Importantly, these metabolic changes are not likely explained by demographic differences in this study, since previous studies reported the metabolic alterations in COPD may be related to sex and BMI.4,5 Although we did not directly assess diet information from our study cohort, the Chinese diet is much more consistent and uniform compared to the Western diet.24 In addition, our study participants had an average BMI ~25 with low variance. Furthermore, smoking status had a minimal impact on the metabolome which implies that the differential metabolites of NCS and COPD were not attributable to current smoking status; this is consistent with previous studies.25,26 The absence of a smoking-induced change in the metabolome may have been aided by a 12 hr abstinence prior to the collection of blood for our metabolomics analysis. As such, our findings support the notion that the COPD metabolic derangements we found are likely attributable to the underlying disease.
Comparison with the previous studies
Two earlier studies that included males and females, also investigated the metabolic profiles of COPD using liquid chromatography-mass spectrometry (LC/MS) and 1H-NMR metabolomics, respectively.7,27 Since the LC/MS study was conducted using a different analytical platform than ours, it is difficult to make a direct comparison with our results.7 The earlier 1H-NMR study of 15 males and 17 females reported a COPD-induced reduction in BCAAs (leucine and isoleucine).27 We made a similar observation but it did not fall below our FDR cut-off of 15%. Additionally, an NMR metabolomics study of exhaled breath condensate (EBC) also distinguished COPD from controls but the metabolic profile of EBC was distinct from that of serum.28 In aggregate, these studies show how different biofluids and the metabolomics data that are acquired from different analytical platforms provide unique information about COPD.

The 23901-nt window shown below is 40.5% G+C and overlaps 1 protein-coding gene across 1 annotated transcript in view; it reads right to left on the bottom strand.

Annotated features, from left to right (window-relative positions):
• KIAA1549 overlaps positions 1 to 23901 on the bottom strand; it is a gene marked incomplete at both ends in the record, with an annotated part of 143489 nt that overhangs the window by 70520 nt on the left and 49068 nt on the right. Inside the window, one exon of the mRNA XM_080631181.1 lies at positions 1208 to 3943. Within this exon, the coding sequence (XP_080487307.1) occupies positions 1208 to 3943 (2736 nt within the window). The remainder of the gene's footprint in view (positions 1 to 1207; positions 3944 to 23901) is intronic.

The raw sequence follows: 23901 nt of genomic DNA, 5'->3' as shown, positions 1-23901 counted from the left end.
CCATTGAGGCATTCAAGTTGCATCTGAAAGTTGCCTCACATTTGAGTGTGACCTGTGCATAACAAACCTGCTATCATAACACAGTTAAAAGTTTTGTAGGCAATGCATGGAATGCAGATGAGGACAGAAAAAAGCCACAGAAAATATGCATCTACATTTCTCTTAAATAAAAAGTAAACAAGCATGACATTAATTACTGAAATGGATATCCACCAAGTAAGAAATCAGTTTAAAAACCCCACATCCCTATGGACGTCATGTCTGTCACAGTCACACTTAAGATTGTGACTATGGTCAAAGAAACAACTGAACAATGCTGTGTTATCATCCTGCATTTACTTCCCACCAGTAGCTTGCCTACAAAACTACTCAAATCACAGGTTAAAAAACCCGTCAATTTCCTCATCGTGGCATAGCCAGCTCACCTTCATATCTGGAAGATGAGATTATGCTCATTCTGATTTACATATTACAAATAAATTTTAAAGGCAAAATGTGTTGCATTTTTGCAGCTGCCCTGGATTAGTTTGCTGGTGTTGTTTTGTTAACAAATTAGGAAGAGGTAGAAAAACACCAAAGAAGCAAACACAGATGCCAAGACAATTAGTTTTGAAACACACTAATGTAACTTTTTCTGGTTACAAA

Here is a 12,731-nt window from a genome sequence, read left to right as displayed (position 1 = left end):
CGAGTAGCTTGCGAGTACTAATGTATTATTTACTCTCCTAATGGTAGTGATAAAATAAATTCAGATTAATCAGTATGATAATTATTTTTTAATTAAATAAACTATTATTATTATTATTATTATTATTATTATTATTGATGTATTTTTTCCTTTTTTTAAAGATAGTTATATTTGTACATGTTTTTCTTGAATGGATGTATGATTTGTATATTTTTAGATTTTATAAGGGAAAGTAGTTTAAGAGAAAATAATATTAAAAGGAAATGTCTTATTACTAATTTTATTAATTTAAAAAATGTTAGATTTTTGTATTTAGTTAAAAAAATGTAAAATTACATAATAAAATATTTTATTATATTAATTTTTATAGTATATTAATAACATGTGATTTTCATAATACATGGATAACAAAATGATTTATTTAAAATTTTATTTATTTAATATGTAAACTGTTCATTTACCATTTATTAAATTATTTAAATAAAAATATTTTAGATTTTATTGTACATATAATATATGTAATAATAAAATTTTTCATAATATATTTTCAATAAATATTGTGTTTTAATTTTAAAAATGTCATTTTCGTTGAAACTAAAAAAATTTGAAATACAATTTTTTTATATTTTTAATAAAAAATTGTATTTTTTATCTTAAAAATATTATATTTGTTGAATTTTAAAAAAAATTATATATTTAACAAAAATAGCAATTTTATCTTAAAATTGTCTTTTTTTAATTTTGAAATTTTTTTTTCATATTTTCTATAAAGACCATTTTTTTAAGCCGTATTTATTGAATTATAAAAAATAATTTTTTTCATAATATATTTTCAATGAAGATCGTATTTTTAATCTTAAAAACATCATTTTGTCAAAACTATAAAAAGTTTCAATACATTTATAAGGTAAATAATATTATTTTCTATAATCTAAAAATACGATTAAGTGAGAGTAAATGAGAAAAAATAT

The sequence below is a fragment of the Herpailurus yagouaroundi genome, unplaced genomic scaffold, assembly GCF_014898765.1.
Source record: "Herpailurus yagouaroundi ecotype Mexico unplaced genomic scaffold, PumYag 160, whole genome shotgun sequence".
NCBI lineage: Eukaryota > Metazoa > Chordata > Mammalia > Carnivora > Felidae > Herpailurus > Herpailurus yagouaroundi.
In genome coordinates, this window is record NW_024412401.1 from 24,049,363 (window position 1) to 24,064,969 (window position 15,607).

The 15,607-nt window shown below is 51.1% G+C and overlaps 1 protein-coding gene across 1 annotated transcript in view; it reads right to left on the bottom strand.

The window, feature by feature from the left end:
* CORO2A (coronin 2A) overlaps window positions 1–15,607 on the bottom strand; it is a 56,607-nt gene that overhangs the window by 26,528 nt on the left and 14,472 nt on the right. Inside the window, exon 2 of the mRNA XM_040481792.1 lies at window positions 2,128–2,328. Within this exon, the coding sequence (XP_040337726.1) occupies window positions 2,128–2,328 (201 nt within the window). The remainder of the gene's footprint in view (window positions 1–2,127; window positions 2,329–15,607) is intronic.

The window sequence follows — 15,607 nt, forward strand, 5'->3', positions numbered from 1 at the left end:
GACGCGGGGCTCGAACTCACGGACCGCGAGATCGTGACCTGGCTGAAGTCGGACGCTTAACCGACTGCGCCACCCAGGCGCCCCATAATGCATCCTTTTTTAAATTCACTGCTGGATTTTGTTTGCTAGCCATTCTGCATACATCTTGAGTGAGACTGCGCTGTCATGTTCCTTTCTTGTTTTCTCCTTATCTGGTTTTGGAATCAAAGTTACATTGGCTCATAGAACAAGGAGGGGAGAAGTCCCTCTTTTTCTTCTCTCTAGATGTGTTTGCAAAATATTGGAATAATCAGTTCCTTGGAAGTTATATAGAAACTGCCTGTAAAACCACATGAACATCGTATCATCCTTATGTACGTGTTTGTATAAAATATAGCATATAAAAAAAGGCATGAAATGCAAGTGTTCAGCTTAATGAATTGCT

Disorder of energy-related metabolic pathways in COPD
The differentiating metabolites we identified in our study share common metabolic pathways. Creatine, glycine and threonine are part of the glycine, serine, and threonine pathway (Kyoto Encyclopedia of Genes and Genomes (KEGG) pathway: hsa00260). Notably, creatine, a non-proteogenic amino acid, is an important intermediate in the metabolism of tissues with high energy demand such as skeletal muscle.29,30 It also acts to maintain ATP levels and serves in an energy shuttle between the sites of ATP synthesis and utilization.30 Given the importance of creatine, glycine and essential amino acids (eg, threonine) for providing energy and preventing skeletal muscle atrophy,31,32 it is plausible that their reduced serum concentrations may either contribute to or be a result of exercising tissues dysfunction and increased ventilatory load in COPD patients. Notably, here and as has been previously shown, the extent of emphysema (LAA%) was inversely associated with creatine and histidine concentrations.33 This likely disruption of energy balance is further corroborated by the ketone body, 3-hydroxybutyrate, in our COPD subjects, which may be a compensatory signal for altered energy metabolism.